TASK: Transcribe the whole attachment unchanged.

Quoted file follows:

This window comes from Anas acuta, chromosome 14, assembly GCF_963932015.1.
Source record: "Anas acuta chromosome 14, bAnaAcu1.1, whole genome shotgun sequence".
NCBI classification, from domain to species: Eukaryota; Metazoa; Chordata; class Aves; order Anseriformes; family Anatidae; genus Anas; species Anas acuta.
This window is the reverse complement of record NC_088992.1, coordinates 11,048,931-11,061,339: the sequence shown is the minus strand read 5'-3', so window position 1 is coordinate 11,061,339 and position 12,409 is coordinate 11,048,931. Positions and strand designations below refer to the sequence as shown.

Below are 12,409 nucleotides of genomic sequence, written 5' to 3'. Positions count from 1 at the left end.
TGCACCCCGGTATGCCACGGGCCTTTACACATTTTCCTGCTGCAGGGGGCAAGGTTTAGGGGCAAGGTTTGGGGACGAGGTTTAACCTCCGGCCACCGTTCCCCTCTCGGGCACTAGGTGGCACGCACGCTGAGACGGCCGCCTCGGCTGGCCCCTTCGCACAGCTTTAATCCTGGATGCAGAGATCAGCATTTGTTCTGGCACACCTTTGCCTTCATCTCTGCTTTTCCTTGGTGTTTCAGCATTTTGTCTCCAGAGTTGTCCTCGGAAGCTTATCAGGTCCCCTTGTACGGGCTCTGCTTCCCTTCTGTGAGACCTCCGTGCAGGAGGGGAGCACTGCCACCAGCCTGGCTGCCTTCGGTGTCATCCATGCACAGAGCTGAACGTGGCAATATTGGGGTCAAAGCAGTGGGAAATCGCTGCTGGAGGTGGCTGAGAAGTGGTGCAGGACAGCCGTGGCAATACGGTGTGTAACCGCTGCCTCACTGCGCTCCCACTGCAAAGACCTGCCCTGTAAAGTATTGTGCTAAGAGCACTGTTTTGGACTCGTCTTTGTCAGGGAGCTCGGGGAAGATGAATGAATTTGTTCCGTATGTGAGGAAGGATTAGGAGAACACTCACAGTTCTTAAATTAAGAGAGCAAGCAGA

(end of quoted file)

This window comes from Anas acuta, chromosome 14, assembly GCF_963932015.1.
Source record: "Anas acuta chromosome 14, bAnaAcu1.1, whole genome shotgun sequence".
NCBI classification, from domain to species: Eukaryota; Metazoa; Chordata; class Aves; order Anseriformes; family Anatidae; genus Anas; species Anas acuta.
This window is the reverse complement of record NC_088992.1, coordinates 11,048,931-11,061,339: the sequence shown is the minus strand read 5'-3', so window position 1 is coordinate 11,061,339 and position 12,409 is coordinate 11,048,931. Positions and strand designations below refer to the sequence as shown.

Below are 12,409 nucleotides of genomic sequence, written 5' to 3'. Positions count from 1 at the left end.
TGCACCCCGGTATGCCACGGGCCTTTACACATTTTCCTGCTGCAGGGGGCAAGGTTTAGGGGCAAGGTTTGGGGACGAGGTTTAACCTCCGGCCACCGTTCCCCTCTCGGGCACTAGGTGGCACGCACGCTGAGACGGCCGCCTCGGCTGGCCCCTTCGCACAGCTTTAATCCTGGATGCAGAGATCAGCATTTGTTCTGGCACACCTTTGCCTTCATCTCTGCTTTTCCTTGGTGTTTCAGCATTTTGTCTCCAGAGTTGTCCTCGGAAGCTTATCAGGTCCCCTTGTACGGGCTCTGCTTCCCTTCTGTGAGACCTCCGTGCAGGAGGGGAGCACTGCCACCAGCCTGGCTGCCTTCGGTGTCATCCATGCACAGAGCTGAACGTGGCAATATTGGGGTCAAAGCAGTGGGAAATCGCTGCTGGAGGTGGCTGAGAAGTGGTGCAGGACAGCCGTGGCAATACGGTGTGTAACCGCTGCCTCACTGCGCTCCCACTGCAAAGACCTGCCCTGTAAAGTATTGTGCTAAGAGCACTGTTTTGGACTCGTCTTTGTCAGGGAGCTCGGGGAAGATGAATGAATTTGTTCCGTATGTGAGGAAGGATTAGGAGAACACTCACAGTTCTTAAATTAAGAGAGCAAGCAGA